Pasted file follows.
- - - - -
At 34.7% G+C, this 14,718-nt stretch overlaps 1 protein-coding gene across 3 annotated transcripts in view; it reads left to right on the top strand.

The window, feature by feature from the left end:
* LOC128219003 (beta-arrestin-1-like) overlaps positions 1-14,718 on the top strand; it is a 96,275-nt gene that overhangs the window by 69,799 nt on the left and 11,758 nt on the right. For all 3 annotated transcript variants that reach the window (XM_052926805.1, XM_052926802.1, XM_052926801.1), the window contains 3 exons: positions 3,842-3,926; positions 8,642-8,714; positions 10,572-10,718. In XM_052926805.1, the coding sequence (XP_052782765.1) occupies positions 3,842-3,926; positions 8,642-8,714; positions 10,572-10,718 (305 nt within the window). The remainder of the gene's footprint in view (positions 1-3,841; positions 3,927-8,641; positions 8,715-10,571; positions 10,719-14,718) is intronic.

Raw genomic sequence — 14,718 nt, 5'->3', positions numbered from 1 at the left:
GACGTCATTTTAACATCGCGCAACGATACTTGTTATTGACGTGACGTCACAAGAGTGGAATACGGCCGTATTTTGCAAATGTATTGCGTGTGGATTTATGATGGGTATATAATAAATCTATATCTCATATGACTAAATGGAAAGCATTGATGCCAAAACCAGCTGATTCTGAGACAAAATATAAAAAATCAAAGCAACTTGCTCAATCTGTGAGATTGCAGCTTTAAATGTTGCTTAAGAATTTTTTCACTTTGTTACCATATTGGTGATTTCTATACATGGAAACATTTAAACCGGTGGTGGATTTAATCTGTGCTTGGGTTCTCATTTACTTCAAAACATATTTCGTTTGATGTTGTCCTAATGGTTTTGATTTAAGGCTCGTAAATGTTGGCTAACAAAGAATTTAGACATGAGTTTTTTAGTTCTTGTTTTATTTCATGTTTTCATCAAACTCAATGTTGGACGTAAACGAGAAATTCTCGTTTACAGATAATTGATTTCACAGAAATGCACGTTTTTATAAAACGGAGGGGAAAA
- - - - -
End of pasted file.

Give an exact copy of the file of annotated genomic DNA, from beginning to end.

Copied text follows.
At 34.7% G+C, this 14,718-nt stretch overlaps 1 protein-coding gene across 3 annotated transcripts in view; it reads left to right on the top strand.

The window, feature by feature from the left end:
* LOC128219003 (beta-arrestin-1-like) overlaps positions 1-14,718 on the top strand; it is a 96,275-nt gene that overhangs the window by 69,799 nt on the left and 11,758 nt on the right. For all 3 annotated transcript variants that reach the window (XM_052926805.1, XM_052926802.1, XM_052926801.1), the window contains 3 exons: positions 3,842-3,926; positions 8,642-8,714; positions 10,572-10,718. In XM_052926805.1, the coding sequence (XP_052782765.1) occupies positions 3,842-3,926; positions 8,642-8,714; positions 10,572-10,718 (305 nt within the window). The remainder of the gene's footprint in view (positions 1-3,841; positions 3,927-8,641; positions 8,715-10,571; positions 10,719-14,718) is intronic.

Raw genomic sequence — 14,718 nt, 5'->3', positions numbered from 1 at the left:
GACGTCATTTTAACATCGCGCAACGATACTTGTTATTGACGTGACGTCACAAGAGTGGAATACGGCCGTATTTTGCAAATGTATTGCGTGTGGATTTATGATGGGTATATAATAAATCTATATCTCATATGACTAAATGGAAAGCATTGATGCCAAAACCAGCTGATTCTGAGACAAAATATAAAAAATCAAAGCAACTTGCTCAATCTGTGAGATTGCAGCTTTAAATGTTGCTTAAGAATTTTTTCACTTTGTTACCATATTGGTGATTTCTATACATGGAAACATTTAAACCGGTGGTGGATTTAATCTGTGCTTGGGTTCTCATTTACTTCAAAACATATTTCGTTTGATGTTGTCCTAATGGTTTTGATTTAAGGCTCGTAAATGTTGGCTAACAAAGAATTTAGACATGAGTTTTTTAGTTCTTGTTTTATTTCATGTTTTCATCAAACTCAATGTTGGACGTAAACGAGAAATTCTCGTTTACAGATAATTGATTTCACAGAAATGCACGTTTTTATAAAACGGAGGGGAAAA